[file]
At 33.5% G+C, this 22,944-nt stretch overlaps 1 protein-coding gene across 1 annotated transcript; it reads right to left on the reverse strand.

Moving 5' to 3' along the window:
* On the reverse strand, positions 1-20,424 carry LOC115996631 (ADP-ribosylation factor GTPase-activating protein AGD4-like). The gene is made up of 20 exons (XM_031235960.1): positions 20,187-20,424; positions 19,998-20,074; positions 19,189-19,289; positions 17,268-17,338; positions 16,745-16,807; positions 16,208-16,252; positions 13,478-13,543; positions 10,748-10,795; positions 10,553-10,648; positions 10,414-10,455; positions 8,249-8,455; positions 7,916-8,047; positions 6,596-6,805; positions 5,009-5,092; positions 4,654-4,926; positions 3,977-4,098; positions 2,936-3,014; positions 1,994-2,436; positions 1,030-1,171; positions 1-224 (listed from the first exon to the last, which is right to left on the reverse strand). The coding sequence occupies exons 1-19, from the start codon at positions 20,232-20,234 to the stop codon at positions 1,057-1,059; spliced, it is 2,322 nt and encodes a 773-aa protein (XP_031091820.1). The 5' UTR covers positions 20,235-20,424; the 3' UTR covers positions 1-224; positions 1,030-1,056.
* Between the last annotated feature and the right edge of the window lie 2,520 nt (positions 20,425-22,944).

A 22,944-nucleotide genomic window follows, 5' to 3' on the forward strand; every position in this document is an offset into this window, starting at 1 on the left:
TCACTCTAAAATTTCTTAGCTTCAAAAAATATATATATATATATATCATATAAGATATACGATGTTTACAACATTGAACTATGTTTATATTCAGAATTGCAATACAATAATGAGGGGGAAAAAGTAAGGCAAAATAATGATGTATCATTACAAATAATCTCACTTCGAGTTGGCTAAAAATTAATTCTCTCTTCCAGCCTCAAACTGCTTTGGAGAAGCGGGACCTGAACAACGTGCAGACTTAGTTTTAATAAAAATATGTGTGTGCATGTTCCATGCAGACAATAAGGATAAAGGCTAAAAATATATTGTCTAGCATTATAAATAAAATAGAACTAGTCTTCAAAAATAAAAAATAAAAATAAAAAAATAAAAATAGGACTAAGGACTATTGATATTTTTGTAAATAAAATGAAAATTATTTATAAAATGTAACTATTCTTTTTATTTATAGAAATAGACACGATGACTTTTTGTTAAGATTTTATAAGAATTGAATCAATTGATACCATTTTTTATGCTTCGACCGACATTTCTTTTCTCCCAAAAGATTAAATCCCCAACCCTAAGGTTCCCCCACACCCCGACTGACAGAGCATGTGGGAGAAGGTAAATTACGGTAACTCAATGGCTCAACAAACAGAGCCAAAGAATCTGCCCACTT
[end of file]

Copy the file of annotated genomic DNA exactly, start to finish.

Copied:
At 33.5% G+C, this 22,944-nt stretch overlaps 1 protein-coding gene across 1 annotated transcript; it reads right to left on the reverse strand.

Moving 5' to 3' along the window:
* On the reverse strand, positions 1-20,424 carry LOC115996631 (ADP-ribosylation factor GTPase-activating protein AGD4-like). The gene is made up of 20 exons (XM_031235960.1): positions 20,187-20,424; positions 19,998-20,074; positions 19,189-19,289; positions 17,268-17,338; positions 16,745-16,807; positions 16,208-16,252; positions 13,478-13,543; positions 10,748-10,795; positions 10,553-10,648; positions 10,414-10,455; positions 8,249-8,455; positions 7,916-8,047; positions 6,596-6,805; positions 5,009-5,092; positions 4,654-4,926; positions 3,977-4,098; positions 2,936-3,014; positions 1,994-2,436; positions 1,030-1,171; positions 1-224 (listed from the first exon to the last, which is right to left on the reverse strand). The coding sequence occupies exons 1-19, from the start codon at positions 20,232-20,234 to the stop codon at positions 1,057-1,059; spliced, it is 2,322 nt and encodes a 773-aa protein (XP_031091820.1). The 5' UTR covers positions 20,235-20,424; the 3' UTR covers positions 1-224; positions 1,030-1,056.
* Between the last annotated feature and the right edge of the window lie 2,520 nt (positions 20,425-22,944).

A 22,944-nucleotide genomic window follows, 5' to 3' on the forward strand; every position in this document is an offset into this window, starting at 1 on the left:
TCACTCTAAAATTTCTTAGCTTCAAAAAATATATATATATATATATCATATAAGATATACGATGTTTACAACATTGAACTATGTTTATATTCAGAATTGCAATACAATAATGAGGGGGAAAAAGTAAGGCAAAATAATGATGTATCATTACAAATAATCTCACTTCGAGTTGGCTAAAAATTAATTCTCTCTTCCAGCCTCAAACTGCTTTGGAGAAGCGGGACCTGAACAACGTGCAGACTTAGTTTTAATAAAAATATGTGTGTGCATGTTCCATGCAGACAATAAGGATAAAGGCTAAAAATATATTGTCTAGCATTATAAATAAAATAGAACTAGTCTTCAAAAATAAAAAATAAAAATAAAAAAATAAAAATAGGACTAAGGACTATTGATATTTTTGTAAATAAAATGAAAATTATTTATAAAATGTAACTATTCTTTTTATTTATAGAAATAGACACGATGACTTTTTGTTAAGATTTTATAAGAATTGAATCAATTGATACCATTTTTTATGCTTCGACCGACATTTCTTTTCTCCCAAAAGATTAAATCCCCAACCCTAAGGTTCCCCCACACCCCGACTGACAGAGCATGTGGGAGAAGGTAAATTACGGTAACTCAATGGCTCAACAAACAGAGCCAAAGAATCTGCCCACTT